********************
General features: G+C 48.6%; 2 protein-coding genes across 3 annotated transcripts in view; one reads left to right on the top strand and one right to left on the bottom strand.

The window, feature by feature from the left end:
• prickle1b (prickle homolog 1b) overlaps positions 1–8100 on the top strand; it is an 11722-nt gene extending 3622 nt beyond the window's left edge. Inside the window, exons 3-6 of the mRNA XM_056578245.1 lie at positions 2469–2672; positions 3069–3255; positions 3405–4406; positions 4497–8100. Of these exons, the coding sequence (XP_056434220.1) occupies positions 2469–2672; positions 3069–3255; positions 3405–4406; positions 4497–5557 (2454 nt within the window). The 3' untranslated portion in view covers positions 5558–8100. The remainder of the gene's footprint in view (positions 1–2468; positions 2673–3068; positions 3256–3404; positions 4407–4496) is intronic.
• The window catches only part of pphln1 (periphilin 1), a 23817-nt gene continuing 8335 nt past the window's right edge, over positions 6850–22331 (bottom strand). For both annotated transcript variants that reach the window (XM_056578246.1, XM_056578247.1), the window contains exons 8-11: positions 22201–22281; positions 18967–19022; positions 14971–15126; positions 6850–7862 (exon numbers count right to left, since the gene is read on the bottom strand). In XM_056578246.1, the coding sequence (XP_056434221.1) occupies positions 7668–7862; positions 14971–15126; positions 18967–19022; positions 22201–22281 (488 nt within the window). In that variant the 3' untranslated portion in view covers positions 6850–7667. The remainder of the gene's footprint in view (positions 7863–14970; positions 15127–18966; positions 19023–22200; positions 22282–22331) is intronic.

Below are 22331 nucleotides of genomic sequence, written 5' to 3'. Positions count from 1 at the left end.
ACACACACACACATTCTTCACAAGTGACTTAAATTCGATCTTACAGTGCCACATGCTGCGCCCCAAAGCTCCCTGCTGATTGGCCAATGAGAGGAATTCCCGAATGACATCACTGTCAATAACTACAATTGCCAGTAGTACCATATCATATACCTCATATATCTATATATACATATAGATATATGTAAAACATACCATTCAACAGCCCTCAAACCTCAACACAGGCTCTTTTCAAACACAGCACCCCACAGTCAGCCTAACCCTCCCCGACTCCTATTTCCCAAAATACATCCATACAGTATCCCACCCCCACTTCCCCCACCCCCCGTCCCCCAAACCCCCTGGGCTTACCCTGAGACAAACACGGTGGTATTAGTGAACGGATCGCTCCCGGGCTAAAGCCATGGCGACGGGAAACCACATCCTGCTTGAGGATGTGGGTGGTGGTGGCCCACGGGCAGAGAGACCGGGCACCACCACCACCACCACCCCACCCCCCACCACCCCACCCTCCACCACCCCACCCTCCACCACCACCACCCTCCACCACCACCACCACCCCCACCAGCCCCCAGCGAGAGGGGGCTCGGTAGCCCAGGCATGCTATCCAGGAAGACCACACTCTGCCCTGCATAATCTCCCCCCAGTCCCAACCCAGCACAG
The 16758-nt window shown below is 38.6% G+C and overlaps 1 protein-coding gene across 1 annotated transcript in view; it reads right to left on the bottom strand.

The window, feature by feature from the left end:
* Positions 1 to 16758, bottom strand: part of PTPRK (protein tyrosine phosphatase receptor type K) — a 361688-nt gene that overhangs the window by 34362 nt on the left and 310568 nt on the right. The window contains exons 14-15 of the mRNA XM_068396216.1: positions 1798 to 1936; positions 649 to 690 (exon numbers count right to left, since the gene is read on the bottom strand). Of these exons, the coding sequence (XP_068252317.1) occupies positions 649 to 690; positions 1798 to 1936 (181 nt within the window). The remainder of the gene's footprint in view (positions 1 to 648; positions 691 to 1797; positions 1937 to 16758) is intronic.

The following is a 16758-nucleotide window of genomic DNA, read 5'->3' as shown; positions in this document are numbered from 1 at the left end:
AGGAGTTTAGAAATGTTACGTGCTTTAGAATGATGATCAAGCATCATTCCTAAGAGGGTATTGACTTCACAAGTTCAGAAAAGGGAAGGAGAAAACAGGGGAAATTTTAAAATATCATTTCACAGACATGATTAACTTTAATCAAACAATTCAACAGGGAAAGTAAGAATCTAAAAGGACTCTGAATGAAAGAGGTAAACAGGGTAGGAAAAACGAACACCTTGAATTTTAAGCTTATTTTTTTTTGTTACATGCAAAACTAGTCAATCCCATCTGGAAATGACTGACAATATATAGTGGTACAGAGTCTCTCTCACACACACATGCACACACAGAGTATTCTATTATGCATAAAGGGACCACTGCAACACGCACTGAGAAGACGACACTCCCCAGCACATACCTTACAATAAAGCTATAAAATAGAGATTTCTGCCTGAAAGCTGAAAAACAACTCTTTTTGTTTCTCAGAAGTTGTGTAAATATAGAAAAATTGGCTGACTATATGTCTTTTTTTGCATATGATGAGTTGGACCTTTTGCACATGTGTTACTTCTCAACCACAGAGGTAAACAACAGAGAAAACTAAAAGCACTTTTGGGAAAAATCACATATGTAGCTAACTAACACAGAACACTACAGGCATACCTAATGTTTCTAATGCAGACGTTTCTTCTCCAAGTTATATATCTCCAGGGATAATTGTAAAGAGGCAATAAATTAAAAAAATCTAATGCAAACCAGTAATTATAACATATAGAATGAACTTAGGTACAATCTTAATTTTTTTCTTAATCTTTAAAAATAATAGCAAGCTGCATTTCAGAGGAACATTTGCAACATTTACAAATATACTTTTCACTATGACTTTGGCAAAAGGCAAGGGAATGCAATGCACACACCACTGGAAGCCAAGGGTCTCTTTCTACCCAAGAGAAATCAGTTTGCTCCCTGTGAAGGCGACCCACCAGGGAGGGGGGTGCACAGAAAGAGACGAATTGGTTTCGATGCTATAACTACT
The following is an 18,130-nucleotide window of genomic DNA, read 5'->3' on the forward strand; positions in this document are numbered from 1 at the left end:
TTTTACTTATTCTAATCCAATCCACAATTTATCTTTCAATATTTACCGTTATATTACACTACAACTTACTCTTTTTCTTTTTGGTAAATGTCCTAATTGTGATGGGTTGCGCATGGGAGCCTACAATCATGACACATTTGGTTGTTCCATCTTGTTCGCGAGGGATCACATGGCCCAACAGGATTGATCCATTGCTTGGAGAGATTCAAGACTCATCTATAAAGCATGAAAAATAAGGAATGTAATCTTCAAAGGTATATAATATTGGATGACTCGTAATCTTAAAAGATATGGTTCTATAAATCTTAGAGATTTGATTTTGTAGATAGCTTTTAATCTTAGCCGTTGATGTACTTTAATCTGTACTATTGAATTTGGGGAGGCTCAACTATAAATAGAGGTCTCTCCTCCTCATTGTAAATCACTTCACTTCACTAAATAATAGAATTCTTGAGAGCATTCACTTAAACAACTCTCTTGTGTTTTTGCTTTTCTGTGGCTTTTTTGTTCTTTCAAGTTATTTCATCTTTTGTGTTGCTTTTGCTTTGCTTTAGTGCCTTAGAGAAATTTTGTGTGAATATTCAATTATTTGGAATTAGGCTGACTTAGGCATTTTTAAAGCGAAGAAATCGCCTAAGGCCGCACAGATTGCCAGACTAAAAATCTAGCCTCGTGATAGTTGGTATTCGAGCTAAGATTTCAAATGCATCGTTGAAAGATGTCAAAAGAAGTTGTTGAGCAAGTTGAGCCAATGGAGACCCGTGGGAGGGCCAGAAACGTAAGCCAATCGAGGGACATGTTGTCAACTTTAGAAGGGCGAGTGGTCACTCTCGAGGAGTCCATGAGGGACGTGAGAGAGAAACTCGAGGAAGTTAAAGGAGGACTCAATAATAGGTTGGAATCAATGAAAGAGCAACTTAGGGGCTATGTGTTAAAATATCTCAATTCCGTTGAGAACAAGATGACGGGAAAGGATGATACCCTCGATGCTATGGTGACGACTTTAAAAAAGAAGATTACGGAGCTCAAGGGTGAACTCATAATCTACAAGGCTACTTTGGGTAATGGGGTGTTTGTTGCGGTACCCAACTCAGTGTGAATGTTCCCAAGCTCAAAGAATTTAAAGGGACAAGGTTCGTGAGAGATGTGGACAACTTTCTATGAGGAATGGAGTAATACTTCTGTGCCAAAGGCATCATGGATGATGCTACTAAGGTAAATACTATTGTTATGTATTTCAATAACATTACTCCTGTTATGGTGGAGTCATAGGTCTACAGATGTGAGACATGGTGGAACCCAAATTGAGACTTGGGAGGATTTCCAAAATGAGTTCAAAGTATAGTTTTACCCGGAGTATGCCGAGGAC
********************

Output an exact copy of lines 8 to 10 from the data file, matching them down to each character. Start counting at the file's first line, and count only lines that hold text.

The window, feature by feature from the left end:
* Positions 1 to 16758, bottom strand: part of PTPRK (protein tyrosine phosphatase receptor type K) — a 361688-nt gene that overhangs the window by 34362 nt on the left and 310568 nt on the right. The window contains exons 14-15 of the mRNA XM_068396216.1: positions 1798 to 1936; positions 649 to 690 (exon numbers count right to left, since the gene is read on the bottom strand). Of these exons, the coding sequence (XP_068252317.1) occupies positions 649 to 690; positions 1798 to 1936 (181 nt within the window). The remainder of the gene's footprint in view (positions 1 to 648; positions 691 to 1797; positions 1937 to 16758) is intronic.

The following is a 16758-nucleotide window of genomic DNA, read 5'->3' as shown; positions in this document are numbered from 1 at the left end: